Due to the fact that I was traveling all day yesterday, I had no chance to post, so I’ll be doing a post today and one again tomorrow, as I like to publish at least three times a week. I also want to remind you all that what will make this site even more vibrant and resonant is if you also contribute your experience and your opinions as well. We can all learn from each other and, as you can see from a lot of the comments, there is much to be learned and shared.
On the plane yesterday from Houston, there was a fellow who wanted to know about publishing; what it was and how it worked, so here in a nutshell is what I know about it.
To begin with, someone writes a song, which they own in its entirety. Somewhere in the last hundred a eighty years or so, some fellow came up with the idea of owning a piece of a song that he didn’t write. In order to do that, they had to create an imaginary division between the song and it’s creator, so they came up with this idea: a song is divided into two parts, the creator part and the publisher part, each equal to half of the ownership of the song. I know that it sounds weird and that’s because it is. This perception was simply imposed upon the created song by the people that invested in the song.
Anyone who invests in something is entitled to a return on their investment, but in this case for as little money as the creator was willing to take, the investor would own half of the song in perpetuity. Most of the time, there is no return, so THAT is the rational for taking so much; where one hit will finance all the investment in all the songs that aren’t hits. But the reality is, it’s not the creator’s problem to finance all the “non commercial” songs into which the investors put their money.
On top of the imposition of this split of a song into two parts is a device they call administration of the publishing, which is usually ten to fifteen percent off the top for all the effort that they are going to put into marketing the song and the expense they are going to incur on behalf of the song; all their efforts to turn the song into something that actually earns money. So here’s the math: 100% of the song minus 15% admin costs which leave 85% of the song which is then divided in half to equal 42.5% each. This ends up giving the publisher 67.5% of the song and the writer 42.5% of the song.
They say it's fair because the writer gets the writer’s share (what generosity from the new owners, don’t you think?), so the writer ends up with the half he gets for creating the song, minus that 15% off the top. And the songwriter usually sells this right for a very small amount. I was signed to a publishing deal when I first came to Los Angeles and I was paid $50.00 per week. My end was to turn over at least one song a week and I turned over at least two per week. $50 per week times 52 weeks is $2600 dollars. The publishers owned over a hundred of my songs in perpetuity for $2600.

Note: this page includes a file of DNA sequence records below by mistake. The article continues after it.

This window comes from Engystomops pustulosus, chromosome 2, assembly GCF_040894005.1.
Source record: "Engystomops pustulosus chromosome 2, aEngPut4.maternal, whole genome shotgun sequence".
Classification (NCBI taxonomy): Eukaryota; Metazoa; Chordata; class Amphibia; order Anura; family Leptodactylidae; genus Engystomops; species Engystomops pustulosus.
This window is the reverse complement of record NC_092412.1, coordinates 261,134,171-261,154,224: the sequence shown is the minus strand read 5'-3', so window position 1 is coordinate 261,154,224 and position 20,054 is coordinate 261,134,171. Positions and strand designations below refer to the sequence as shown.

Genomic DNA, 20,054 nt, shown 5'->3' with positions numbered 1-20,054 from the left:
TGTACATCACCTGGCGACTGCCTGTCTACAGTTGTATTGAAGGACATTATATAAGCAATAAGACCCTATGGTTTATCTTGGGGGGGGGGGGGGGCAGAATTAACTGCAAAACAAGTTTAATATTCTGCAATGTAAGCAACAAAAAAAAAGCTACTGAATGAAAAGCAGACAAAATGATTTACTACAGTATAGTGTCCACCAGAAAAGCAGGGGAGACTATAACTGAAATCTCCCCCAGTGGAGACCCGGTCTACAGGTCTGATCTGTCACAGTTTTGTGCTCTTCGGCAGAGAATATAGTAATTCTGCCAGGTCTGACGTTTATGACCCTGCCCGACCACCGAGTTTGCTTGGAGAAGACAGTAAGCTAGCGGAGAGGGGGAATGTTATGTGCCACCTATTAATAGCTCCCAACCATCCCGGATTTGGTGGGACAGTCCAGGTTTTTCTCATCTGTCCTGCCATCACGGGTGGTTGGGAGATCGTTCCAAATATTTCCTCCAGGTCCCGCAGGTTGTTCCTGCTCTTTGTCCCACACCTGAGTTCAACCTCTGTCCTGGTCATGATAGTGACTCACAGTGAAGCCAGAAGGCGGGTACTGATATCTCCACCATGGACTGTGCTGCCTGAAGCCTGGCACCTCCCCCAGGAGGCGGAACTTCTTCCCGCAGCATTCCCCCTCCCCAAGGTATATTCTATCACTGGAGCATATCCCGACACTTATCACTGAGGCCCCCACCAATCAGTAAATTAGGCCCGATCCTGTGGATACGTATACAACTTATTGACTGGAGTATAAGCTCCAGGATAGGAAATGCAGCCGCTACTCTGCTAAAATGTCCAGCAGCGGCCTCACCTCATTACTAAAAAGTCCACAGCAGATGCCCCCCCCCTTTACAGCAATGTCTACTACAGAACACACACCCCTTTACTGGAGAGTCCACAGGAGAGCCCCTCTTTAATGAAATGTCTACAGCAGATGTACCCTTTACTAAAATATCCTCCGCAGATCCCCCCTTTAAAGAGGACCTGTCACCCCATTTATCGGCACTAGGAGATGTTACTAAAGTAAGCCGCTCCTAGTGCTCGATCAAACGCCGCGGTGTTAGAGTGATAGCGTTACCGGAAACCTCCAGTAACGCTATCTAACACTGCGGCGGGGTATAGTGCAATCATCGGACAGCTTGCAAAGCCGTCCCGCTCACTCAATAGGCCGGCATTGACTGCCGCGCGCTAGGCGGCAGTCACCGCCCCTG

Now what does a real publisher do for their part in this? They listen to all the songs you write and many of them might be dismal. They help you make them better, perhaps more accessible, perhaps more commercial. But they take time and energy and money and they assist you in honing your songwriting craft. Then they take you and a few of your songs and they go into the studio and they create demos of the songs with which they then make enumberable copies and distribute them to all the artists and producers who might hear the song with the same enthusiasm that you do. And eventually one of these people will record one of the songs that were demo’d and then you participate in the earnings from that recording. This is a description of the idealized publishing situation.
Earnings can come usually two places: cd sales (called mechanicals) and airplay (the radio and tv stations that play your music have to pay for the privilege). Now there is also licensing, but we’ll talk about that tomorrow. For now, we’ll just look at these two.
The record label, ideally, will keep track of all the CD’s sold and must by law account for those sales and pay you a fee per song on the CD. This fee is paid to the publisher on behalf of the writer and the publisher’s shares. So if $100 comes in on CD sales, the publisher takes $15 off the top for handling all the business and then splits the remaining $85 between the publisher and the songwriter, $42.50 each. It is determined by law what a record label must pay for each song that they use on a recording, tho in fact these rates are negotiable.
The commercial radio or tv station that uses or performs or plays music that you wrote also must pay for the privilege and those monies are collected by collection houses such as BMI, ASCAP or SESAC. And they take a fee off the top for collecting the money for you before they pass it on to the publishers who take 15% of what comes in off the top for their admin fees.
And now to really scare you out of this business, now that CD sales are in the toilet by major label standards, the major labels impose on the artists they sign, a travesty known as the 360 deal. This is where they get a piece of every song you write, every t shirt you sell at your concert and every ticket that you sell at your concert, in effect every dollar that comes in they get their piece of AND they get all their investment paid back first out of all the monies coming in and then you begin to get your share, which rarely happens unless you have more than one major hit.
Welcome to showbiz.